gms | German Medical Science

7th EFSMA – European Congress of Sports Medicine, 3rd Central European Congress of Physical Medicine and Rehabilitation, Annual Assembly of the German and the Austrian Society of Physical Medicine and Rehabilitation

Austrian Society of Physical Medicine and Rehabilitation

26.-29.10.2011, Salzburg, Österreich

Association between falls and balance in stroke patients:attempt to predict falls using the Berg Balance Scal

Meeting Abstract

Suche in Medline nach

  • corresponding author presenting/speaker Noriaki Maeda - Hiroshima University, Faculty of Medicine, Division of Physical Therapy, Hiroshima, Japan
  • author presenting/speaker Junichi Kato - Hyogo Rehabilitation Center at Nishi-Harima, Department of Internal Medicine, Tatsuno, Japan
  • author presenting/speaker Keisuke Itotani - Hyogo Rehabilitation Center at Nishi-Harima, Department of Physical Therapy, Tatsuno, Japan
  • author presenting/speaker Yukio Urabe - Hiroshima University, Faculty of Medicine, Division of Physical Therapy, Hiroshima, Japan

7th EFSMA – European Congress of Sports Medicine, 3rd Central European Congress of Physical Medicine and Rehabilitation. Salzburg, 26.-29.10.2011. Düsseldorf: German Medical Science GMS Publishing House; 2011. Doc11esm034

DOI: 10.3205/11esm034, URN: urn:nbn:de:0183-11esm0349

Veröffentlicht: 24. Oktober 2011

© 2011 Maeda et al.
Dieser Artikel ist ein Open Access-Artikel und steht unter den Creative Commons Lizenzbedingungen (http://creativecommons.org/licenses/by-nc-nd/3.0/deed.de). Er darf vervielfältigt, verbreitet und öffentlich zugänglich gemacht werden, vorausgesetzt dass Autor und Quelle genannt werden.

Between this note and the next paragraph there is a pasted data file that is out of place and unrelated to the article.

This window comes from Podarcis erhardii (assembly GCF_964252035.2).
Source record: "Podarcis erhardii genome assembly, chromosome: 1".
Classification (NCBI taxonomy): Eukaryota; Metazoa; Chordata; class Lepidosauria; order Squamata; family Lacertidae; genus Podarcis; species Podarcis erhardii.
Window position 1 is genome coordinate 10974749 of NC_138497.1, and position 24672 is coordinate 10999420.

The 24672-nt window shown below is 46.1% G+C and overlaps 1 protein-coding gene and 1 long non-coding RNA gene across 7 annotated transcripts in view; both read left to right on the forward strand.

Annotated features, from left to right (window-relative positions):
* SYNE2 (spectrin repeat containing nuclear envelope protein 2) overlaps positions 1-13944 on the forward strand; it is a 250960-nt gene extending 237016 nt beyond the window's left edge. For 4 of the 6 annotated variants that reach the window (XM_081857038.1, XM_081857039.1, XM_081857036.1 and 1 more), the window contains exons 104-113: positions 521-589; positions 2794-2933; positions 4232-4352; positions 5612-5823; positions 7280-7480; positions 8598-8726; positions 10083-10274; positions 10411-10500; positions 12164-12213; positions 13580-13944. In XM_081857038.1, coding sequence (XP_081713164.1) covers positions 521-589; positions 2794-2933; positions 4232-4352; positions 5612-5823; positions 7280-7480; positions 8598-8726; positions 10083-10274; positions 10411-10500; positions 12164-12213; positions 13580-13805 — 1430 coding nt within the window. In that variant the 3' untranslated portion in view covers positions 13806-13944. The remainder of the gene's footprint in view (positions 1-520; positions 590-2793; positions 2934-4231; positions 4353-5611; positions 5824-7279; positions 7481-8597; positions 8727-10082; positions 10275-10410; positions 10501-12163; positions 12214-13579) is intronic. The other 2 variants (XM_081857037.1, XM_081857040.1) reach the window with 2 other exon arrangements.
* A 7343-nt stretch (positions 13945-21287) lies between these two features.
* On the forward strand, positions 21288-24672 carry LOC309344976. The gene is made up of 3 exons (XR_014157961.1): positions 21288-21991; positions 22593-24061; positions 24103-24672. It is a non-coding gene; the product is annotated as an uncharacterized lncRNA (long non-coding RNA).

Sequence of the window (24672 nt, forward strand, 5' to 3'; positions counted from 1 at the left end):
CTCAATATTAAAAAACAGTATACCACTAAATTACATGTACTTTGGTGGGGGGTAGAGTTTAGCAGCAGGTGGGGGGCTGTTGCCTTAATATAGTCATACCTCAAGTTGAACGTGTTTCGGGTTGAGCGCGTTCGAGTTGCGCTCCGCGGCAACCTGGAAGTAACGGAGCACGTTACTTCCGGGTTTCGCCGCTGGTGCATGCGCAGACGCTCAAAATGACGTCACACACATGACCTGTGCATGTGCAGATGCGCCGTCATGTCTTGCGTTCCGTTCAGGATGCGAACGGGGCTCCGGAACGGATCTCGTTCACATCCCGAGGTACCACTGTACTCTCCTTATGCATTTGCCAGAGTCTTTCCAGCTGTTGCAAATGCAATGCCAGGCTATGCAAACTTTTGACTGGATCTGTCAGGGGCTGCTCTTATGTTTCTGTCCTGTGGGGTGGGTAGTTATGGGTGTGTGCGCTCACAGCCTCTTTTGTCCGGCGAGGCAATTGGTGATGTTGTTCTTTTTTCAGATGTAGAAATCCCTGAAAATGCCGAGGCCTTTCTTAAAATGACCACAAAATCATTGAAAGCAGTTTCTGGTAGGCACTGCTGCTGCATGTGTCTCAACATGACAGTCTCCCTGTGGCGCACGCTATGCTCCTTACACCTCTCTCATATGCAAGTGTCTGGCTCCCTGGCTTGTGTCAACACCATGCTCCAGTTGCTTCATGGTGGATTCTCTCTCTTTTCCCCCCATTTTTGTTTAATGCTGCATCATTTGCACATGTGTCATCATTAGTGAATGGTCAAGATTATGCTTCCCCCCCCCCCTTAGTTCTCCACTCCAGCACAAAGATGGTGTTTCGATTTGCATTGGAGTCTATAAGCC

Gliederung

Text

Objective: A high risk of falling after stroke has been reported, both during hospital stay and after patients have been discharged [1], [2]. In order to assist with fall prevention, it is necessary to identify the risk factors for falling and subsequently to take counter-measures against these. Many of the methods that are used by medical institutions to identify patients at risk of falling are, however, based on personal experience, subjective observations and mental evaluations, and there have been only a few reports that have focused on specific investigational methods, standardized judgment criteria for fall prediction and the establishment of an evaluation index [3]. The objective of this study was to identify risk factors for falling in hemiplegic stroke patients so as to develop a predictive model.